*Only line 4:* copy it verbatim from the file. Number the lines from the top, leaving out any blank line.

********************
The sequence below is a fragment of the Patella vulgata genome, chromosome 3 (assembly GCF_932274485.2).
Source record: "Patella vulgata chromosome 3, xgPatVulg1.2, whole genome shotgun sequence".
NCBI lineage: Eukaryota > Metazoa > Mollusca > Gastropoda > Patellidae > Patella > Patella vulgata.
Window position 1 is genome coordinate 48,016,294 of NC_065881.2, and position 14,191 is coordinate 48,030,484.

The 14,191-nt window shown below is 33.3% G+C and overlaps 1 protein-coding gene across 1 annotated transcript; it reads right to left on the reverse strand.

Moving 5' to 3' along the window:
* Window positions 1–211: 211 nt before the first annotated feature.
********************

Window position 1 is genome coordinate 48,016,294 of NC_065881.2, and position 14,191 is coordinate 48,030,484.